Turning VDI up to 11!

11It’s an exciting time in the world of HCI.  More and more people are starting to realize the benefits of consolidating their environments down to a smaller footprint.  Today, SimpliVity is taking that a step further and cranking up VDI density to 11!  Building on the momentum of the OmniStack 3.0 release, a new software update greatly improves the time to deployment and performance of VDI workloads while maintaining predictable results as you scale.  While you can read the full announcement here, I want to highlight a few of the results:

  • 1000 linked clones in 4 nodes
  • 1000 desktops in 70 minutes
  • 1000 logins in 1000 seconds

These are some pretty bold claims, and to back that up, they are all validated by LoginVSI benchmarks!

1000 linked clones in 4 nodes

So before I dive into these claims, a little background information about the environment.  These tests were performed on the all new OmniCube CN-2400 platform.  This platform give a 15%-20% boost over the CN-2200 and brings the Intel Haswell chipset to a lower cost solution.  As with all the OmniCube offerings, RAM and CPU are adjustable to fit your needs.  CN-24004 of the CN-2400s were placed in a cluster and each were given 384 gigs of ram.  As for the different type of VMs used, they were based on the industry standards for Task Worker, Office Worker, and Knowledge Worker.  Using Windows 7 64 bit, they were given 1 gig of ram, 1.5, and 2 gigs respectively.  So lets take a look at the first claim.  Loading 1000 desktops into this size of an environment delivers unheard of density in the HCI space.

1000 desktops in 70 minutes

One of the major stresses on a VDI environment is the amount of time it takes to provision desktops.  Whether you are deploying a new OS, refreshing the existing image after an update, or bringing up your environment after a disaster, users don’t want to have to wait around to get access to their work, and likewise administrators don’t want to spend all night doing maintenance (IT admins need sleep too!).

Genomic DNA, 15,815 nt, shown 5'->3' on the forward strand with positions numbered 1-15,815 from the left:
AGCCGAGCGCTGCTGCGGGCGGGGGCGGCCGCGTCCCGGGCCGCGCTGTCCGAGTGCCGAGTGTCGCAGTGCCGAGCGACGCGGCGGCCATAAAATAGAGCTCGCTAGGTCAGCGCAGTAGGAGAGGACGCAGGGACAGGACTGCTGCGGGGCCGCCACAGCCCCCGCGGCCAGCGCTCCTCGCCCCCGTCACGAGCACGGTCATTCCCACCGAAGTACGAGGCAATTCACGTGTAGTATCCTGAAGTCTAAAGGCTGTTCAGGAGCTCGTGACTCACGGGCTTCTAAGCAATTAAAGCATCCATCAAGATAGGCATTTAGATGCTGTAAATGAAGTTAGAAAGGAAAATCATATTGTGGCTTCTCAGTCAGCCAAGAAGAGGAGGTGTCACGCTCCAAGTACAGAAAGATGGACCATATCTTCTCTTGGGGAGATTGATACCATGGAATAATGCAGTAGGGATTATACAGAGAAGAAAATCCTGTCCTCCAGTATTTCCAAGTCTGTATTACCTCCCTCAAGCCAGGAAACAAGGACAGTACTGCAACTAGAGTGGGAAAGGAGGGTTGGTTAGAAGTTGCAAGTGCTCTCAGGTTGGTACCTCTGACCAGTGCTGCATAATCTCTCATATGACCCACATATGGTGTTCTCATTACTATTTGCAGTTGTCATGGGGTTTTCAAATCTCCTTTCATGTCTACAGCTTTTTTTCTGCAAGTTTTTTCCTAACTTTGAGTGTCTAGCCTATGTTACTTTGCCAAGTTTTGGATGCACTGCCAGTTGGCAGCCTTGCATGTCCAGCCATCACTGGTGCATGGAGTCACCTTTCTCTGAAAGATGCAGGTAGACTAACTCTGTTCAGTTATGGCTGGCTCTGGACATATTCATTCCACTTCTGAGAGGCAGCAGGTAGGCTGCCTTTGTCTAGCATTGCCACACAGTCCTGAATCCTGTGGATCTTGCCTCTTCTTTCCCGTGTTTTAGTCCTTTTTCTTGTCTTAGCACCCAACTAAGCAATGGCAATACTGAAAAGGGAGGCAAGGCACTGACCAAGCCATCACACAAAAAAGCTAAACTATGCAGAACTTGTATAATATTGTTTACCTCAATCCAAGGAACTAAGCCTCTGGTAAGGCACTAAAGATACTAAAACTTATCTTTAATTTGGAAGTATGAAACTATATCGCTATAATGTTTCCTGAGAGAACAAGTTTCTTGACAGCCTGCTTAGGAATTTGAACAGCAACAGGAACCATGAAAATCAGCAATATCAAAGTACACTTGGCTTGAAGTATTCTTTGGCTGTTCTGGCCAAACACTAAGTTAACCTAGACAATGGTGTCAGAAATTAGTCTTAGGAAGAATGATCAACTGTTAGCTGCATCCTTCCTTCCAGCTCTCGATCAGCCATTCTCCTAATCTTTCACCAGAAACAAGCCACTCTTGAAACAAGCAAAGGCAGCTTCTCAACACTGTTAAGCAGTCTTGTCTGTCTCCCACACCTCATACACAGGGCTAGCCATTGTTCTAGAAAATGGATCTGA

1000 linked clones in 70 minutes

As you can see from the graph above, the number of linked clone desktops scaled up linearly as they registered a desktop check-in in the Horizon View logs.  Performance of the virtual desktops did not take a hit either as the number of instances increase as seen in the graph below.

1000 linked clones performance

1000 logins in 1000 seconds

Login storms, love them or hate them, it’s a part of doing business.  Every morning, users all login around the same time, and infrastructure needs to be able to handle that.  For this test, SimpliVity wanted to see just how much load could be put on the system during a scenario such as this, so the login time was adjusted to occur every second (a 2.8x increase over the industry standard for testing) which means that by 1000 seconds, all 1000 desktops will have performed a login.

1000 logins 1000 secondsI think the results here speak for themselves.  As the number of active sessions increases, performance remains steady and well below the threshold where users would see problems.